How to Safely Erase an SSD

How to Safely Erase an SSD: A Step-by-Step Guide

Solid State Drives (SSDs) have become the standard for storage in modern computers due to their speed and reliability. 

However, there are times when you may need to erase an SSD, whether it’s to prepare it for resale, recycling, or to start fresh with a clean slate. 

Unlike traditional hard drives, SSDs require a different approach to securely erase data without compromising their performance and lifespan. In this guide, we will walk you through the steps to safely erase an SSD.

How does an SSD Work?

Traditionally, storage drives were mechanical spinner drives (HDDs). They have magnetic discs called platters and actuator arms that move across the platters to access the information written to them.

Since they’re mechanical, this is a slow process. The actuator arms have to manually move across the platters to access the storage, causing a small delay when retrieving data.

This was suitable for a long time and is still okay for certain types of files, but now, we have flash-storage-based hard drives: Solid State Drives (SSD). It is like this because there are no mechanical parts that move.

The SSD was a large leap forward in storage technology, as it allowed significantly faster read/write speeds.

But how does it work, and why is it so much faster?

The storage of an SSD is made up of small transistors and wires, with signals constantly going to them. These signals will turn into 1s and 0s on your SSD. Eventually, these pile up and make up the data that’s being written to the drive.

Transistors make up cells, and cells make up pages. This is where the data is stored. The more pages the drive has, the more room you have to write data. You’ve been using a form of flash storage for years: your USB thumb drive. USB flash drives use a similar technology to store their information.

Before You Begin

Before you start the erasure process, it’s crucial to back up any important data on your SSD. Erasing an SSD will permanently delete all its contents, so ensure you have a backup of any files you want to keep.

It’s also important to note that the process of erasing an SSD will wear out its memory cells to some extent, potentially shortening the drive’s lifespan. 

However, this should be fine for most users, as modern SSDs are designed to handle numerous read and write cycles.

Method 1: Using Secure Erase

Secure Erase is a feature built into most SSDs that allows you to wipe the drive thoroughly. The process involves resetting the drive to its factory settings and erasing all stored data securely.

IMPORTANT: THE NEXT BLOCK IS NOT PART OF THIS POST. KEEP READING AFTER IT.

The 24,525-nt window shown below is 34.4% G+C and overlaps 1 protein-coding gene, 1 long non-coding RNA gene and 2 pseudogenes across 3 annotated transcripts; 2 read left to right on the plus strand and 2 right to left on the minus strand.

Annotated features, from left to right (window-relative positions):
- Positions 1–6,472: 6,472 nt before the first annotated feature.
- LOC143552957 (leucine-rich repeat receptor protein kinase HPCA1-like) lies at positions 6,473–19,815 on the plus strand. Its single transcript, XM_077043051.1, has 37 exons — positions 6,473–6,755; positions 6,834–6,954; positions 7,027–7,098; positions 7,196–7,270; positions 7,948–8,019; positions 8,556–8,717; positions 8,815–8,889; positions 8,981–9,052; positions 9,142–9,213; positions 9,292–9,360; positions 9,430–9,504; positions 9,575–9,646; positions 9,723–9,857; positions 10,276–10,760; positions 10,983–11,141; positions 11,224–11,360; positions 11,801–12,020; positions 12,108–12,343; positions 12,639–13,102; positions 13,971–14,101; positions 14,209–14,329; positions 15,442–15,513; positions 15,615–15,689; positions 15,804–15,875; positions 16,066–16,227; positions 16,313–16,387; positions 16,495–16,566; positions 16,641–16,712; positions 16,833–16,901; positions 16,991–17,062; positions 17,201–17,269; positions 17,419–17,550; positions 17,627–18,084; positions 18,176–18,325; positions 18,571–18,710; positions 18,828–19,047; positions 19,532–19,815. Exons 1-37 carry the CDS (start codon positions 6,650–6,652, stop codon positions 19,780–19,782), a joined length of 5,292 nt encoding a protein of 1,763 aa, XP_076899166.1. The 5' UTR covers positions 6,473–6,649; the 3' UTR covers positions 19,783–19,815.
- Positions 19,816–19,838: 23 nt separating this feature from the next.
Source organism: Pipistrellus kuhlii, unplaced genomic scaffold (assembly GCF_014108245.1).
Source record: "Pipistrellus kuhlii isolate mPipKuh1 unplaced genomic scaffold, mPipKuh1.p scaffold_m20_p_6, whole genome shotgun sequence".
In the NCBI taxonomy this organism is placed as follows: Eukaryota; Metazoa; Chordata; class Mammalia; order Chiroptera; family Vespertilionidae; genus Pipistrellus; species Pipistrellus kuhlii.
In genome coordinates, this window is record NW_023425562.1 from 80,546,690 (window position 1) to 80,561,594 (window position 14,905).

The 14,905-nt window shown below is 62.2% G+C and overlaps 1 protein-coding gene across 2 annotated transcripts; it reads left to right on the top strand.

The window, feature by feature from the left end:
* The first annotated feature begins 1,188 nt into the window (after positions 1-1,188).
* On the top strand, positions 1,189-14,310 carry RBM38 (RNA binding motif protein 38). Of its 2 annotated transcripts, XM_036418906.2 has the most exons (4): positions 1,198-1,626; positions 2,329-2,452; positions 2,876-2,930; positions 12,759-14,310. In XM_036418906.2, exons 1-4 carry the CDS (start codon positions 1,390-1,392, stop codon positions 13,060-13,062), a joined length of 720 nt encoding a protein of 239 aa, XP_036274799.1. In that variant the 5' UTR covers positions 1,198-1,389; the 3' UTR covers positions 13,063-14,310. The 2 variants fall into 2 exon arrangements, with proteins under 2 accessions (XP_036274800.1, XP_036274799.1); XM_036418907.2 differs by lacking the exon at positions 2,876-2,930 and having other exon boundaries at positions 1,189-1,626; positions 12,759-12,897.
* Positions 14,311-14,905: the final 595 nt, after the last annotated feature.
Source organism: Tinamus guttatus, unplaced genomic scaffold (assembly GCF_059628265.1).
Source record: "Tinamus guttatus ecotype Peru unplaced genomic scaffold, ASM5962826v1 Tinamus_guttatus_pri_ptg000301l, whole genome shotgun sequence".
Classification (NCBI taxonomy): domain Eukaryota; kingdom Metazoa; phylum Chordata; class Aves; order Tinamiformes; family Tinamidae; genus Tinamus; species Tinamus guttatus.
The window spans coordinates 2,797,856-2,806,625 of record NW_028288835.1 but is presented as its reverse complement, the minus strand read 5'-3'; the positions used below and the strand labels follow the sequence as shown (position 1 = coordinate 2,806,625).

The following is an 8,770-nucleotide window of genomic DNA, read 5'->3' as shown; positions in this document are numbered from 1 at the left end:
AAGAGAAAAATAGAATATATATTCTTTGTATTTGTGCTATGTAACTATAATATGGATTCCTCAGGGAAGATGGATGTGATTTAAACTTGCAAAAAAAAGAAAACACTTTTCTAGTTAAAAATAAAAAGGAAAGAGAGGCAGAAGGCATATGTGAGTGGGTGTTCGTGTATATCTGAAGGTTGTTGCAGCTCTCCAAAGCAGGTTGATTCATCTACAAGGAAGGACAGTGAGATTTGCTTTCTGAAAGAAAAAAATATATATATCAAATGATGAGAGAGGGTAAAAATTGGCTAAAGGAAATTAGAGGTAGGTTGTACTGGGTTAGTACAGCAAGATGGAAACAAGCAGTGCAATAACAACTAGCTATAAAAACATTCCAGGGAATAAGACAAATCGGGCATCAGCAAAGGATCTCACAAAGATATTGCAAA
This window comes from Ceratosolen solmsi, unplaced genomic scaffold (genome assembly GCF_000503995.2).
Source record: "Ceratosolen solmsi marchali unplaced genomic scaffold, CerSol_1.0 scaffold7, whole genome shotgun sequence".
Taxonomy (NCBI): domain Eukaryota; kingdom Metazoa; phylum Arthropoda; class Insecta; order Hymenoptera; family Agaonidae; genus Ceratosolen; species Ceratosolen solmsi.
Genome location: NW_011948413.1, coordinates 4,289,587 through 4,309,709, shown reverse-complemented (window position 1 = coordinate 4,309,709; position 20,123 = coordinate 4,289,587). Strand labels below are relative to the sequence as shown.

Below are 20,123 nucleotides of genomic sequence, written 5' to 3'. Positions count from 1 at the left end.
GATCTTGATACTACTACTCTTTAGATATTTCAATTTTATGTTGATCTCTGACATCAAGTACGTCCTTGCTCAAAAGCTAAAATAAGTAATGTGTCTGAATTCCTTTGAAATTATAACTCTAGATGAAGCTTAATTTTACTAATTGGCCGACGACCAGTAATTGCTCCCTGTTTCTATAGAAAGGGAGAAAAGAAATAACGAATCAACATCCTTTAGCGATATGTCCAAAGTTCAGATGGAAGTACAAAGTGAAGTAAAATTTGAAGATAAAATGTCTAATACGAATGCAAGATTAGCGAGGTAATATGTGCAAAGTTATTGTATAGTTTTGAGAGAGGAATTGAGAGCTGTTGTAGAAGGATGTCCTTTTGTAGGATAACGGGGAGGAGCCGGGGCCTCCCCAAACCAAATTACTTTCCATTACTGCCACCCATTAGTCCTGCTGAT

1. Backup Your Data: As mentioned earlier, ensure you’ve backed up all the data you want to keep.
  2. Download Manufacturer’s Software: Many SSD manufacturers provide software tools for secure erasure. Download and install the appropriate software for your SSD. Some popular tools include Samsung Magician for Samsung SSDs, Intel SSD Toolbox for Intel SSDs, and Kingston SSD Manager for Kingston SSDs.
  3. Launch the Software: Open the software and locate the option for Secure Erase. This may vary from manufacturer to manufacturer but is usually clearly labeled.
  4. Select Your SSD: The software should detect your SSD. Could you select it from the list?
  5. Confirm Erasure: Confirm that you want to erase the drive. Be aware that this process is irreversible, and all data will be permanently deleted.
  6. Wait for the Process to Finish: The software will begin the erasure process. This may take some time, so be patient. Once it’s complete, your SSD will be wiped clean.

Method 2: Using a Third-Party Software

If your SSD manufacturer doesn’t provide specialized software for secure erasure or if you prefer an alternative method, you can use third-party software. One popular choice is the Parted Magic software, which includes a secure erase feature.

  1. Download Parted Magic: Visit the Parted Magic website and download the software. It’s available as a bootable ISO file.
  2. Create a Bootable USB Drive: Create a bootable USB drive using the Parted Magic ISO file. You can use software like Rufus to do this.
  3. Boot from the USB Drive: Insert the bootable USB drive into your computer and boot from it. You may need to change your BIOS settings to prioritize the USB drive.
  4. Launch Parted Magic: Once the system boots from the USB drive, you’ll find a variety of tools, including “Erase Disk.” Select this option.
  5. Select Your SSD: Choose your SSD from the list of available drives.
  6. Begin Erasure: Follow the on-screen instructions to initiate the secure erasure process. Be sure to confirm that you want to proceed.
  7. Wait for Completion: The process will take some time, and once it’s finished, your SSD will be securely erased.


Erasing an SSD is a task that should be approached with caution, especially if you are looking to sell or dispose of your drive. Whether you use your SSD manufacturer’s software or a third-party tool, it’s crucial to follow the instructions carefully and ensure all your data is backed up.

Remember that the process of erasing an SSD involves a degree of wear and tear on the drive. However, modern SSDs are built to withstand numerous write cycles, so this should be fine with the drive’s lifespan. By following these steps, you can confidently and securely erase your SSD, leaving it ready for its next purpose.

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